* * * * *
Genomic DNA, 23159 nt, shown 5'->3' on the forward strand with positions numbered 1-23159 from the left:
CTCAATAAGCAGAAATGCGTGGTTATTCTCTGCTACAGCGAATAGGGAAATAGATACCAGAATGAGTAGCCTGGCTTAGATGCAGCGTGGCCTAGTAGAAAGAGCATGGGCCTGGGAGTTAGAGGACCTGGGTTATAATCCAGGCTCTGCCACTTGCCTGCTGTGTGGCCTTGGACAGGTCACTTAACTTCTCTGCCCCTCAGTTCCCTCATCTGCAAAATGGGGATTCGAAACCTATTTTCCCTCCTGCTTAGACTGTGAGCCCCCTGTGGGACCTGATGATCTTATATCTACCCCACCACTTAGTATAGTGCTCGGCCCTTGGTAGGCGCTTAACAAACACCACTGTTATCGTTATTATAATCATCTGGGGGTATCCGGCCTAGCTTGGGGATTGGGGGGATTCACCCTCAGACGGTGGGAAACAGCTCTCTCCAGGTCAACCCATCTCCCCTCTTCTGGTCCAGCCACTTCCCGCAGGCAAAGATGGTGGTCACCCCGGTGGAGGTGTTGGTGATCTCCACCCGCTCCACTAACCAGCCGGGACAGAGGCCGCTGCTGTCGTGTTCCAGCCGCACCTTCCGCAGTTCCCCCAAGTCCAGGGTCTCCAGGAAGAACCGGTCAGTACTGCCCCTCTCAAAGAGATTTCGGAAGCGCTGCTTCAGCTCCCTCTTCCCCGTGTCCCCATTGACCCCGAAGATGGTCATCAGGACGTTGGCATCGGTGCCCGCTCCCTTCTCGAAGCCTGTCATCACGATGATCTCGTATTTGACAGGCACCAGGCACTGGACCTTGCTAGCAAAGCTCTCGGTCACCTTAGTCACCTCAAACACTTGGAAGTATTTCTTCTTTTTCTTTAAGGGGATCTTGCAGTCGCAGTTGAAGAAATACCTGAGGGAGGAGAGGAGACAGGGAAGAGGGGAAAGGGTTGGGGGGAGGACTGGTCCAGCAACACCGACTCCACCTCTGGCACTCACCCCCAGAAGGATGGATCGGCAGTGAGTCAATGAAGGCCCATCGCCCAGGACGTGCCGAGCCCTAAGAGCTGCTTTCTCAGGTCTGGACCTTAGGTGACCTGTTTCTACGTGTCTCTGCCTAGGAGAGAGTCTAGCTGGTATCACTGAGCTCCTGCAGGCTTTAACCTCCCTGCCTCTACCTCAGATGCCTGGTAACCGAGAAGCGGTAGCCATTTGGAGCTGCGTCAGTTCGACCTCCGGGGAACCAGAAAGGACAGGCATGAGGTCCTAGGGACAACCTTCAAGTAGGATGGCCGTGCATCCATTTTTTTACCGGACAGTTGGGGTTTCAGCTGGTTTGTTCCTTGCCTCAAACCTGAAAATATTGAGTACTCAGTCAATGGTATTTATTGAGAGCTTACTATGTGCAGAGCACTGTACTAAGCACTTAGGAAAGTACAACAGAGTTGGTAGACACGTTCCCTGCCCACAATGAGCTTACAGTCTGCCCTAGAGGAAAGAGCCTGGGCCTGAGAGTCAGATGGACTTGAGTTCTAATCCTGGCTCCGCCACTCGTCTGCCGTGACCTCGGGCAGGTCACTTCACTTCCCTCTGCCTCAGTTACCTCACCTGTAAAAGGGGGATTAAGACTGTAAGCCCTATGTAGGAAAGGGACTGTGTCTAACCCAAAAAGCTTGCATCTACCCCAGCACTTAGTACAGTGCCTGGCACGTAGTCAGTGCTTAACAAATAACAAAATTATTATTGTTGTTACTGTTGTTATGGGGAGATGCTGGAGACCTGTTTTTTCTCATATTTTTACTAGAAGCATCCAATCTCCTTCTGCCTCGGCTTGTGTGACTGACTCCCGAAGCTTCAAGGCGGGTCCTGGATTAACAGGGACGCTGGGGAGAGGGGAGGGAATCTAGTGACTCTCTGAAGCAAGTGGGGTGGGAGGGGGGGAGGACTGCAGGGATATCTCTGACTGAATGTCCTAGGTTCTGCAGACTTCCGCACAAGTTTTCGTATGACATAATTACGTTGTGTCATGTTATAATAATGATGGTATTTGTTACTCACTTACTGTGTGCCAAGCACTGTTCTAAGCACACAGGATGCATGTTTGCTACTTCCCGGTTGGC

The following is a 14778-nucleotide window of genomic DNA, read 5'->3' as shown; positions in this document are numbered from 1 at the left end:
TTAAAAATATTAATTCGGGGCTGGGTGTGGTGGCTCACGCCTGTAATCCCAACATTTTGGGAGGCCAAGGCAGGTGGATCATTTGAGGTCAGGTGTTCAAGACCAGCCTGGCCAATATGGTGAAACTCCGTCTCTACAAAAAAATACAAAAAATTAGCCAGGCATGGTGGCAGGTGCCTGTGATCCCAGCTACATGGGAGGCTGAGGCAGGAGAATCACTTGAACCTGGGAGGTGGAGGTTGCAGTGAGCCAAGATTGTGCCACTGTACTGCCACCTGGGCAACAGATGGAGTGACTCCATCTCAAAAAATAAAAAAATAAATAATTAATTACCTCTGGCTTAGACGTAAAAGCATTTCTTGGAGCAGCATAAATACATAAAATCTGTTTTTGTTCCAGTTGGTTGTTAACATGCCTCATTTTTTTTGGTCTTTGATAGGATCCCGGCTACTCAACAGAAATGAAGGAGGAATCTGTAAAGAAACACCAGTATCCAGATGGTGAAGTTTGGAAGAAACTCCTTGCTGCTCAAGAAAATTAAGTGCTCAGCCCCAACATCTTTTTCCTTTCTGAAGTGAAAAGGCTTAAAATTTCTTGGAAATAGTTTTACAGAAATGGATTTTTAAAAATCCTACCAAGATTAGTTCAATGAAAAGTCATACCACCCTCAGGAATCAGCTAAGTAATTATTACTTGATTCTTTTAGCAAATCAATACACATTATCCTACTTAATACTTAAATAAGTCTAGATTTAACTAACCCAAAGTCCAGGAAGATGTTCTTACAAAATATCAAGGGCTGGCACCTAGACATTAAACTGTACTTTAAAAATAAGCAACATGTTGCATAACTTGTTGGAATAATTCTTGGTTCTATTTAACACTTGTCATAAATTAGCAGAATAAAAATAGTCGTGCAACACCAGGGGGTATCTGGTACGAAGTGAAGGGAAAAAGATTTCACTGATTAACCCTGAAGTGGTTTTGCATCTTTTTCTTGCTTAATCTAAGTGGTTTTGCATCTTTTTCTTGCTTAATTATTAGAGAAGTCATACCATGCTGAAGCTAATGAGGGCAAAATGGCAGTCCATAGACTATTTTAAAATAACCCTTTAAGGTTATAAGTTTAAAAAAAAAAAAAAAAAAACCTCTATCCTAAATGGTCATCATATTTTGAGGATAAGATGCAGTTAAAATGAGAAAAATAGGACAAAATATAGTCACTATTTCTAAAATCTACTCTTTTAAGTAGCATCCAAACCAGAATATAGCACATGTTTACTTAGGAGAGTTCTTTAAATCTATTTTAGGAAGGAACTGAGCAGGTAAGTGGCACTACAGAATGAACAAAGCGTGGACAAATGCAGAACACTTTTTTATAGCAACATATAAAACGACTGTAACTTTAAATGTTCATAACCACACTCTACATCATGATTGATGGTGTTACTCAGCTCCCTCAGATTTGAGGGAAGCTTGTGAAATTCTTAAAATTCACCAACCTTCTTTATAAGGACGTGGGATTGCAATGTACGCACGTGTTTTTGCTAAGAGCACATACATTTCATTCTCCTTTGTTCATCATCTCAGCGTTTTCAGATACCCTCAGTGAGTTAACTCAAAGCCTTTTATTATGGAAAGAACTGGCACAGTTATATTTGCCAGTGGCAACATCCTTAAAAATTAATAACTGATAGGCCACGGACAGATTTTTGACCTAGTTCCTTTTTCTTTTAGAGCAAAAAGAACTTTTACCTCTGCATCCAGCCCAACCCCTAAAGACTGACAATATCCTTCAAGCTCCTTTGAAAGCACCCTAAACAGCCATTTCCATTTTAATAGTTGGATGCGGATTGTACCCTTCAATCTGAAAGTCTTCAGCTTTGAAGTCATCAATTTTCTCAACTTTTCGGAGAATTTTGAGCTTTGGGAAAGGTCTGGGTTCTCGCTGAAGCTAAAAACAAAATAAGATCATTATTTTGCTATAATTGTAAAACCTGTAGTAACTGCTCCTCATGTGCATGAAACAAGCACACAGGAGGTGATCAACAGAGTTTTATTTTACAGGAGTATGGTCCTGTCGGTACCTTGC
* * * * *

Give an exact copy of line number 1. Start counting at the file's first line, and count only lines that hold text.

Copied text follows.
Genomic DNA, 23159 nt, shown 5'->3' on the forward strand with positions numbered 1-23159 from the left: